A New York Times article, published a couple months ago by Rebekah Campbell, CEO of Posse, has given rise to a number of blogs and commentaries.
It may be that the title of her article, “Why I Ditched My Coworking Space” has something to do with it.
In the article, Campbell enumerates her issues with coworking as follows:
- Too much noise even in designated quiet spaces – including lots of loud bragging and showmanship;
- Too many “wannabes” – co-workers with no real business but who nonetheless constantly intruded on other tenants to pitch an idea or partner up on a project;
- The perks of the co-working space – such as early evening bands or happy hours – eventually became distractions and often forced tenants to clear out early;
- Open space also allowed companies to keep watch on competitors’ activity and attempt to duplicate work or poach employees.
So when one thinks of a good space for lawyers to open up their laptops and set up shop, the environment described above would not appear to be ideal. But not necessarily.
The latest response to the Campbell article comes in the form of an article written by Carolyn Elefant for Abovethelaw.com, a publication which provides resources to attorneys.
Elefant, a firm believer in the benefits of coworking spaces, found Campbell’s issues compelling and acknowledges the downsides mentioned in the article. But she is also quick to point out that there are, in fact, many successful coworking spaces for lawyers, spaces which appear to have cracked the code on providing just the right blend of solitude, collaboration and focus.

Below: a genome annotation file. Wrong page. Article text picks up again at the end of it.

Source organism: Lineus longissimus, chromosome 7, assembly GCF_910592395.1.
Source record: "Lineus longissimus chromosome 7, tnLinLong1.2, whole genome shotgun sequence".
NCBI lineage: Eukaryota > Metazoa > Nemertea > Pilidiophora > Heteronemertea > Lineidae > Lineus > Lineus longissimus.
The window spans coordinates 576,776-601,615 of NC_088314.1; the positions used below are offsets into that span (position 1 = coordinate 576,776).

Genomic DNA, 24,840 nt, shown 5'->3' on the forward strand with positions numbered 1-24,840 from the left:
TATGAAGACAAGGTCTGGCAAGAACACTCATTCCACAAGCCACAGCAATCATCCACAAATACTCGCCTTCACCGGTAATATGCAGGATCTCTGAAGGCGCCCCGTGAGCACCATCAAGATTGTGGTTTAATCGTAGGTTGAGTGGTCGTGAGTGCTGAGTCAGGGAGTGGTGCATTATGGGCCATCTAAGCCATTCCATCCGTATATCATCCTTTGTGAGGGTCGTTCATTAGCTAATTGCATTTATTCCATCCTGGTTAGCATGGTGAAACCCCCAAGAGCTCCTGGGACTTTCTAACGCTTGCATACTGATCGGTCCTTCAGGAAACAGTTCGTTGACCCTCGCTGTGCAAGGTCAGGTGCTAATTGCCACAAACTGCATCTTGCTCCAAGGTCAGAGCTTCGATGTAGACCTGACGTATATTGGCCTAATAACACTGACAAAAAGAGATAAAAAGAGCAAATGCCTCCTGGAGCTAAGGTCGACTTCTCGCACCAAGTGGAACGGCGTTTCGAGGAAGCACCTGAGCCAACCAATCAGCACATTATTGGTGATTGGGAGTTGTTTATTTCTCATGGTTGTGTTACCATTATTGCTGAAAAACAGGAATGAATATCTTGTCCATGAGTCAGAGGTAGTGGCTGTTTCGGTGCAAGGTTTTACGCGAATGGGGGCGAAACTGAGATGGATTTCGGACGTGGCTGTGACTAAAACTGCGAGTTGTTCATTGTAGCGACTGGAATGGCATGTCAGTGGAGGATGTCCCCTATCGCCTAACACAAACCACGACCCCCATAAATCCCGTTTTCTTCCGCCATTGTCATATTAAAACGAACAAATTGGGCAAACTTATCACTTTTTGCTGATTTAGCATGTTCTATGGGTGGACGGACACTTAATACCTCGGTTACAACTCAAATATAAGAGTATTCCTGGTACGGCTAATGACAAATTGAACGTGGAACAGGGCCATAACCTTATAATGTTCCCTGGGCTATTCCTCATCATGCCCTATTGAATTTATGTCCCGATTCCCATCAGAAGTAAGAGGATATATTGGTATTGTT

New York-based Law Firm Suites, and Atlanta-based Attorney Office Space are two spaces she mentions as examples. (We, at OT, would like to add ROC in San Diego, which has developed a thriving attorney coworking community.)
Elefant also mentions the success of The Denver Bar Association, which has responded to the need by creating coworking spaces for its members. Why shouldn’t other Bars take notice and follow suit, Elefant asks? It could be a strong win-win, creating an additional revenue stream for Bar Associations and providing a unique environment for lawyers that only a Bar can bring.
Ultimately, Elefant’s article underscores what many of the posts responding to the Campbell article have pointed out; coworking spaces are still a work in progress. They will continue to evolve to meet the needs of niche groups, such as lawyers.
And, finally, as should go without saying, ‘try on’ your space before you pay for it. With new spaces opening almost every day, you are almost certain to find one that fits.